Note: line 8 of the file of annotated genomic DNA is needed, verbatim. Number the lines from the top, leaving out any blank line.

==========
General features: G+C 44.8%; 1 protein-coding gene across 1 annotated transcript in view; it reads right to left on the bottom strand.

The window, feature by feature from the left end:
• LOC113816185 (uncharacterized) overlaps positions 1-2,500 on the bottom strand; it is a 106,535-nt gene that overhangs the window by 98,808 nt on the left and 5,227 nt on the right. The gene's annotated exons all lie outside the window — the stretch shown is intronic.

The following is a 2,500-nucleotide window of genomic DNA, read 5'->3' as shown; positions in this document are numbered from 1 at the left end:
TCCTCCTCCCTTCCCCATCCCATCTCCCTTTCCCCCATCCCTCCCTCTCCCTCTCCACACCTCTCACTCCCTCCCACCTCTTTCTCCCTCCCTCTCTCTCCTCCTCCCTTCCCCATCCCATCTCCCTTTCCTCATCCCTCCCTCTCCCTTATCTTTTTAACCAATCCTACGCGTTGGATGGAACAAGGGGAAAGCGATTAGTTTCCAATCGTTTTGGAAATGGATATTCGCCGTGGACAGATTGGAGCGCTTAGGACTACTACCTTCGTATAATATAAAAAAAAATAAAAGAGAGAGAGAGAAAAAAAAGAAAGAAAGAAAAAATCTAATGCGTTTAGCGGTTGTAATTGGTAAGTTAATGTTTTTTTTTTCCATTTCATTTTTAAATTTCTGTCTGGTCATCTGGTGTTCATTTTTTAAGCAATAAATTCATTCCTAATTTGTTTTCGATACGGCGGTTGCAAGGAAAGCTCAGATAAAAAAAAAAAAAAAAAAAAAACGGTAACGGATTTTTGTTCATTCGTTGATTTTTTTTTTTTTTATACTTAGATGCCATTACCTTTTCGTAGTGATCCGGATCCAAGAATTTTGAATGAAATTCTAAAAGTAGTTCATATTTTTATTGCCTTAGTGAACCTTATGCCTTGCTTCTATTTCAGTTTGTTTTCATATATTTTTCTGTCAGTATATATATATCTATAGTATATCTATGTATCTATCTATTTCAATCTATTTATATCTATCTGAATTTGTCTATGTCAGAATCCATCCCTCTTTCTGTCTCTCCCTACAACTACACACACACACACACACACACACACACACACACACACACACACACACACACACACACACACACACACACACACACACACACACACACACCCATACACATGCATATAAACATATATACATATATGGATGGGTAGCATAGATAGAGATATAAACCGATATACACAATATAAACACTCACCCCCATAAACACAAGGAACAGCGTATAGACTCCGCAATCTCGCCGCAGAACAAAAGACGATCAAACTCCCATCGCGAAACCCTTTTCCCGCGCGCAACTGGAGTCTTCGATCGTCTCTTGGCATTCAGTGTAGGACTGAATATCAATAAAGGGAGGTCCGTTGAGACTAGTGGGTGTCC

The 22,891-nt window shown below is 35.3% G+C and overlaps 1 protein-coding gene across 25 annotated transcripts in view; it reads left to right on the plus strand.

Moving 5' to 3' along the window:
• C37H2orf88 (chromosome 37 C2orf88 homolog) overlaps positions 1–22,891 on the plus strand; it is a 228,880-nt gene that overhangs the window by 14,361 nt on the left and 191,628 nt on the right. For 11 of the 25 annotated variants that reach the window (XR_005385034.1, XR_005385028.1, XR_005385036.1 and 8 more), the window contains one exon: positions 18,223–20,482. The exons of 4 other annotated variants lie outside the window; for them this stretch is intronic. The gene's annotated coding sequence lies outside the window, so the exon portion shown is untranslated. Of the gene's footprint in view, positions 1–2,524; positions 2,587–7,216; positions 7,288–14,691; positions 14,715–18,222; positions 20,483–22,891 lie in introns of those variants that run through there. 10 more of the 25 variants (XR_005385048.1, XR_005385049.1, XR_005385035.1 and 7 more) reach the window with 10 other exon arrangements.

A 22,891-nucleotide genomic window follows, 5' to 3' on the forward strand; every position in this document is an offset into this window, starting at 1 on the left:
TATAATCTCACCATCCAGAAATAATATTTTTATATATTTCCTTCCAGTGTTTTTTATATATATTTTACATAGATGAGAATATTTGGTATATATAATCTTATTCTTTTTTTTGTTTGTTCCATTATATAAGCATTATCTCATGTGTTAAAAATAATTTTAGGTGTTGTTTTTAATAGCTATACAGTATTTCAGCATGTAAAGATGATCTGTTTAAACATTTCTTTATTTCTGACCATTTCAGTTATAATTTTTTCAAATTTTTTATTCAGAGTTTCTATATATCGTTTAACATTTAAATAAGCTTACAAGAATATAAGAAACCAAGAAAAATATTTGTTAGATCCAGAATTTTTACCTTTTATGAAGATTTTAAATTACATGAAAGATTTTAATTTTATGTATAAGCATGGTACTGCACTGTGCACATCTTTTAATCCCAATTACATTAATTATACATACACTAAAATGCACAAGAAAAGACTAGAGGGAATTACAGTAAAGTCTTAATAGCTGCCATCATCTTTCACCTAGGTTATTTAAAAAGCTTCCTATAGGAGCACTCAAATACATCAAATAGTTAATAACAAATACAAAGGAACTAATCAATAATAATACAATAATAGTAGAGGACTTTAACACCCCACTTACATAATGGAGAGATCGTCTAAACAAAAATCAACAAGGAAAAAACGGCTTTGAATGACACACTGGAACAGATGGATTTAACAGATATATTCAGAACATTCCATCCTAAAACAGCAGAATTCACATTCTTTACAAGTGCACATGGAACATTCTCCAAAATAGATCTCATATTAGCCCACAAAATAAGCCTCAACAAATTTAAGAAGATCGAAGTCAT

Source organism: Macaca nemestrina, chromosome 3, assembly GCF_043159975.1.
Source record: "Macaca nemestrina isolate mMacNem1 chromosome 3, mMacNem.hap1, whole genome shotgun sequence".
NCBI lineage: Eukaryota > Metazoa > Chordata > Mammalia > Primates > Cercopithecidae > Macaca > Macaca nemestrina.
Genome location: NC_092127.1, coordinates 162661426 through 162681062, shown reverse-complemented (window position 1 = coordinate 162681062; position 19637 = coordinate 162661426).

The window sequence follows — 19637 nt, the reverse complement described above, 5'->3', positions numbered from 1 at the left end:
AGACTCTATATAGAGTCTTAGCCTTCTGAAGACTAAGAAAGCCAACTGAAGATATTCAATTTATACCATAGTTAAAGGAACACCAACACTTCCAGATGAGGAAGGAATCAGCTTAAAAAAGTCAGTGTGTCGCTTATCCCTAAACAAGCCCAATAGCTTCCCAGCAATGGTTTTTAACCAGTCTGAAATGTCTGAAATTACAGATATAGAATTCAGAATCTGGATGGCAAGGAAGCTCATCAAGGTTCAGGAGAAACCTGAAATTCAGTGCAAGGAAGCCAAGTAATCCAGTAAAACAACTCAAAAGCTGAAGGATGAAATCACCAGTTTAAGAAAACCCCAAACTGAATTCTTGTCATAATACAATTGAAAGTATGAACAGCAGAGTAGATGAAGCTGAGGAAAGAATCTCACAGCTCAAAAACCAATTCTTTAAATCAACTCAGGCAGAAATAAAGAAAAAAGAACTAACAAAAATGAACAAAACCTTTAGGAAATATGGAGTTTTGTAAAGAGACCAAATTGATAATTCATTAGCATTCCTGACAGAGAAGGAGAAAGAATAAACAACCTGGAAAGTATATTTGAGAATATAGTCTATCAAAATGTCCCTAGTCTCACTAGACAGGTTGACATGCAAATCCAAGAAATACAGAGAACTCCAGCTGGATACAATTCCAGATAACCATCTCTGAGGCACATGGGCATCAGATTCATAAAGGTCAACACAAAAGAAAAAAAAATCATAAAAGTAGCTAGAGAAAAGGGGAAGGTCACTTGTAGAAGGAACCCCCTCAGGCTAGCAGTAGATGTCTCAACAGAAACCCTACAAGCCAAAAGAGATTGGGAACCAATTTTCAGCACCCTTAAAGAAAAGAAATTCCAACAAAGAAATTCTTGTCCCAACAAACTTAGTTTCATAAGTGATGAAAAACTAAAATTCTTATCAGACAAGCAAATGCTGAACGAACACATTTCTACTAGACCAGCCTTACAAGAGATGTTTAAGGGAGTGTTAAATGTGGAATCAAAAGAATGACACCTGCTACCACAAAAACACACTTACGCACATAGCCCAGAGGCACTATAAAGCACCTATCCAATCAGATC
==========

• C37H2orf88 (chromosome 37 C2orf88 homolog) overlaps positions 1–22,891 on the plus strand; it is a 228,880-nt gene that overhangs the window by 14,361 nt on the left and 191,628 nt on the right. For 11 of the 25 annotated variants that reach the window (XR_005385034.1, XR_005385028.1, XR_005385036.1 and 8 more), the window contains one exon: positions 18,223–20,482. The exons of 4 other annotated variants lie outside the window; for them this stretch is intronic. The gene's annotated coding sequence lies outside the window, so the exon portion shown is untranslated. Of the gene's footprint in view, positions 1–2,524; positions 2,587–7,216; positions 7,288–14,691; positions 14,715–18,222; positions 20,483–22,891 lie in introns of those variants that run through there. 10 more of the 25 variants (XR_005385048.1, XR_005385049.1, XR_005385035.1 and 7 more) reach the window with 10 other exon arrangements.